'An army education is no substitute for college'
25 July 2012
Mathilde Bienvenu, of Child Soldiers International, sets out the key findings of a new report into the education offered to 16-year-olds joining the army
The UK's policy of recruiting into the army from the age of 16 years is increasingly out of sync with international trends and national education and social mobility policies. No other country in Europe, no other country in NATO and no other permanent member of the UN Security Council recruits from such a young age.
Among the main justifications for setting the minimum recruitment age at 16 years is that it reflects the minimum statutory school-leaving age in the UK. In fact this justification – whilst technically correct – reflects an outdated perception of today's youth employment and education markets, in which very few people leave education at 16. In 2009/2010 only 6 per cent actually did so. This trend will be reflected in and consolidated by the increase in compulsory education to 18 being phased in by 2015.
By targeting minors for recruitment, the MoD is undermining decades of consistent government initiatives to encourage young people to stay in education until at least 18. In a report published today - Mind the Gap, Education for minors in the British armed forces - Child Soldiers International notes that it is with the schools and not with other employers that the Ministry of Defence is competing to attract under-18s into the armed forces.
When challenged on its recruitment age policy, the MoD has repeatedly claimed that it provides good educational opportunities for young people equipping them with valuable and transferrable skills. However, the curriculum for 16-18 year old army recruits is extremely limited in scope and quality, and it fails to meet the modern standards of qualification expected of it. The education and training on offer at Army Foundation College Harrogate and Army Technical Foundation College Winchester is predominantly focused on highly specialised military skills with very limited study for academic or formal qualifications of any sort. Recruits at AFC Harrogate spend approximately one hour per day on literacy, numeracy and IT (combined) with the rest of course time being dedicated to military training which has little or no transferrable value to any form of civilian employment.
Despite the assertions of the Ministry of Defence, this is not surprising: the army is not, cannot be and is not meant to be a substitute for providing a wide range of education and qualifications to young people. By actively recruiting teenagers who could and should benefit from completing their education, the MoD is denying them the opportunity to achieve essential qualifications which would allow them to compete in the job market.
In fact concerns about the future civilian employment prospects of minor recruits are far from hypothetical. Recruits who enlist as minors have an extremely high dropout rate from the armed forces and are therefore more likely than adults to need to find alternative civilian employment. In 2010/2011, 37 per cent of minors in the British army training dropped out before completing Phase Two. Across all three services, the dropout rate for minors from initial training was almost double the average for adults.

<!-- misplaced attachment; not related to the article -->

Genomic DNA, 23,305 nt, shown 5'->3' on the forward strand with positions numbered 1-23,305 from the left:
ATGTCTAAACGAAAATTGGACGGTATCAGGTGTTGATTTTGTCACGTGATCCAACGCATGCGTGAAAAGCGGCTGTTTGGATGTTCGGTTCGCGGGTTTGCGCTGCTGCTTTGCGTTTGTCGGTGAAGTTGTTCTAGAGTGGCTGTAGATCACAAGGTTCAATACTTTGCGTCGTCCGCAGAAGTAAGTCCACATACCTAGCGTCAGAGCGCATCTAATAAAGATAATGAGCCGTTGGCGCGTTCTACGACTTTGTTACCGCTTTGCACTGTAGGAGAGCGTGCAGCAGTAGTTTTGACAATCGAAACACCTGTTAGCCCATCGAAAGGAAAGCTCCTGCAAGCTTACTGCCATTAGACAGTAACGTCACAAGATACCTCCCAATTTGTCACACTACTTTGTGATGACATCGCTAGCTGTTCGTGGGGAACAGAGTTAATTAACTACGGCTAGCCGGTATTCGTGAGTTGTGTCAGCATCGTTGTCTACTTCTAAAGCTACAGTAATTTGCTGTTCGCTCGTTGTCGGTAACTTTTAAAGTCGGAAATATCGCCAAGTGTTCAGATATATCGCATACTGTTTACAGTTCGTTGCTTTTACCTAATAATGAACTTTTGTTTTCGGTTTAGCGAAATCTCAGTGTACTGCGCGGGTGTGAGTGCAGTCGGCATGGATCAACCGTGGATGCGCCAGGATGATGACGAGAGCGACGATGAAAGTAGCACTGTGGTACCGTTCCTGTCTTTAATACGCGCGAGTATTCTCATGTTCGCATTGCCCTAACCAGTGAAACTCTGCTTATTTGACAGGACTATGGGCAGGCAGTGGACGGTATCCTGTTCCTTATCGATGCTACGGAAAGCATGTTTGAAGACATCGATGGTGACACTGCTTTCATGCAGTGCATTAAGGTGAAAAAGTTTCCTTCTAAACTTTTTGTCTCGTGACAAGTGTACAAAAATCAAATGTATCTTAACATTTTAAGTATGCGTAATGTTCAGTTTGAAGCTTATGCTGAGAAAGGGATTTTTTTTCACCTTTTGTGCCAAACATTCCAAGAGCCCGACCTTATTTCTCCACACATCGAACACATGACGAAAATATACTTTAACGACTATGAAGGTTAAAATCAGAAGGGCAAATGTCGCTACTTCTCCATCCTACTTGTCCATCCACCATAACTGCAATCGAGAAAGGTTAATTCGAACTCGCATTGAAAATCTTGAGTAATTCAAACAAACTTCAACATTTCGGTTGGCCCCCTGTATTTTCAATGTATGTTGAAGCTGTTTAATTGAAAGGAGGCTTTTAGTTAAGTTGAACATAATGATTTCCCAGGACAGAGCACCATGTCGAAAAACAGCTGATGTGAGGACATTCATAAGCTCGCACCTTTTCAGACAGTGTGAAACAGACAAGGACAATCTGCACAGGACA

For those who successfully complete initial training, the average length of service for infantry soldiers who enlisted below the age of 18 was 10 years. Therefore most of recruits who enlisted as minors will be seeking alternative civilian employment by the age of 26-27; good qualifications and transferrable skills will be then essential for their long term employment prospects. The concerns about young recruits' prospects for successful transfer to civilian life are reflected in a 2006 Royal British Legion study which found unemployment rates among 18-49 year old veteran to be double the equivalent civilian average, with a lack of training, qualifications or skills explicitly cited as a problem among this age group.
Lastly, in addition to the significant financial wastage incurred by the high discharge rates, minors are more expensive to train than adults. Phase One training for a Junior Entry soldier at AFC Harrogate costs more than 3 times as much per recruit as equivalent training for an adult at the Army Training Centre Pirbright. An analysis of the cost-benefit estimate of recruiting minors shows that during the Financial Year 2010-2011 recruiting minors aged 16-17.5 into the British Army cost the MoD between £72m and £87m per annum in excess of the estimated cost of recruiting solely from age 17.5 and over. Focusing recruitment on more mature candidates who have a more realistic expectation of armed forces life and more settled career plans, would lead to significant resource savings.
The House of Commons Defence Committee, the Joint Committee on Human Rights, and the UN Committee on the Rights of the Child have all recommended that the Ministry of Defence review the recruitment age with a view to raising it to 18 years, but to date no such review has been undertaken.
As we move towards 18 as the new compulsory education participation age in the UK, phasing out the recruitment of minors will not only bring the UK into line with the growing international consensus towards 18 as the minimum age for all forms of armed forces recruitment, it will also significantly reduce Ministry of Defence expenditure on Phase One training. Most importantly, perhaps, it will ensure that government strategies on education and social mobility are implemented consistently across all departments, to the benefit of all young people irrespective of their future career path.